Discussion Thread: DIP 1042--ProtoObject--Community Review Round 1

Adam D Ruppe destructionator at gmail.com
Thu Jan 13 18:10:21 UTC 2022

So let's think about stringify a little.

First, just like with the other things, this isn't a real world 
problem. You can always tighten constraints in subclasses right 
now. You can also add overloads to take a sink, like Throwable 
does, right now. This DIP is worse than nothing.

But let's think about how to do it with virtual functions. Among 
the options:

1) string toString(); You can override this today with @nogc 
etc., but it is tricky to actually implement since it returns a 
string, which is assumed to have no owner. You potentially could 
return a buffer inside the object, or a malloc'd thing or 
whatever too, just this goes against the expected conventions and 
users are liable to misuse it anyway.

I think realistically this signature must either return static 
data or GC'd data. Of course, it can be `pure nothrow @safe` etc. 
today with zero trouble, again subclasses are free to add that 

But let's look at the others for nogc options.

2) Throwable adds an overload `void toString(void delegate(in 
char[]) sink)`

The tricky bit is that sink. Since it isn't labeled @nogc at top 
level, the implementation has to assume it can be passed a gc 
func which means the toString itself also can't be @nogc.

This is very similar to opApply right now - you have to add a 
combination of overloads, and then overriding the right virtual 
slot in subclasses is tricky. Which one do you override? Which 
one do you call on the outside?

Of course, this doesn't need to be known by the implementation! 
Just like `inout`, the implementation could be treated as the 
most restrictive set, and the actual application at the call site 
depends on what is actually passed to you.

DIP 1041 discussed exactly this (at significant length):


It is postponed.... waiting for an answer from our glorious 

Note that any stringify interface is going to face these same 
1042, again, *misidentifies the problem* meaning it cannot fix 
anything, even if its solutions were sound (and they aren't).

Without something like dip 1041 - not necessarily that exact 
text, but something along those lines, since it identifies a 
*real* problem - we're in trouble regardless of if it is on 
Object, Throwable, ProtoObject Stringify, or anything else.

3) Maybe we could do some kind of return of a builder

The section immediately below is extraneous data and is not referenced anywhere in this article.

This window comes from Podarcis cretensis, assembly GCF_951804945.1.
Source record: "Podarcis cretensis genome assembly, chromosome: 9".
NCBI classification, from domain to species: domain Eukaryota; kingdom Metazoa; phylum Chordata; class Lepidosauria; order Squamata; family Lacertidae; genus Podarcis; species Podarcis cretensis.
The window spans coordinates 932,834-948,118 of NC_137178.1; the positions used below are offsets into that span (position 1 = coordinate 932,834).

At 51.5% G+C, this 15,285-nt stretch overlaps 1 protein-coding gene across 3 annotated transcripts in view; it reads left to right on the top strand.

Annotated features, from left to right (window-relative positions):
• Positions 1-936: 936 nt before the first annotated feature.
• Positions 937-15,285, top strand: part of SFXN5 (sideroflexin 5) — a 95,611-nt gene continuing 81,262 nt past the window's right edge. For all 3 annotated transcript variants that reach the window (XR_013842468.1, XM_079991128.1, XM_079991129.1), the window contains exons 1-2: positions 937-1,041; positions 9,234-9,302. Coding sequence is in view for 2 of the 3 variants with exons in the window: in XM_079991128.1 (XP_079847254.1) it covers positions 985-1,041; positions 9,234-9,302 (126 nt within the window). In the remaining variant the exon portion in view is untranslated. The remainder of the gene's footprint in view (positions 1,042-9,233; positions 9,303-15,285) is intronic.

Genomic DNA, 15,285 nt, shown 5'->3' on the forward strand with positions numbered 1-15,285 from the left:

interface.... something like returning a stringify range that the 
user must iterate over. If it is turned inside out, it can pass a 
temporary as `front` and then the user is able to copy it out as 

struct StringBuilderRange {
	int delegate (int position, scope char[] buffer) @nogc pure 
nothrow @safe fillBuffer;
	int position;

	@nogc pure nothrow @safe:

	this(typeof(fillBuffer) fb) {
		fillBuffer = fb;

	void popFront() {
		auto got = fillBuffer(position, buffer[]);
		position += got;
		bufferUsed = got;

	char[] front() return {
		return buffer[0 .. bufferUsed];

	bool empty() const {
		return bufferUsed == 0;

	char[16] buffer;
	int bufferUsed;

interface Stringify {
	StringBuilderRange stringify();

class Foo : Stringify {
	StringBuilderRange stringify() @nogc nothrow pure @safe return {
		return StringBuilderRange(&this.fillBuffer);

	int fillBuffer(int position, scope char[] buffer) @nogc nothrow 
pure @safe {
		if(position == 0 && buffer.length >= 5) {
			buffer[0 .. 5] = "hello";
			return 5;

		return 0;

void main() @nogc @safe nothrow pure {
	import std.stdio;
	scope foo = new Foo();
	foreach(item; foo.stringify())
		debug writeln(item); // debug just to allow it past nogc pure 
on main in writeln

But you can see it is a bit of a pain to implement in the class 
and this doesn't actually compile with the dip1000. But I don't 
know how to use that at all so I'm probably just doing it wrong.

Just this kind of turn inside out lets you be very restrictive on 
the inside without necessarily forcing things to be restrictive 
on the outside.

This kind of thing MIGHT work with a bit more fleshing out 
without limiting end users too much. But eeek.

I prefer option #2 here. But that'd dip 1041, not dip 1042.

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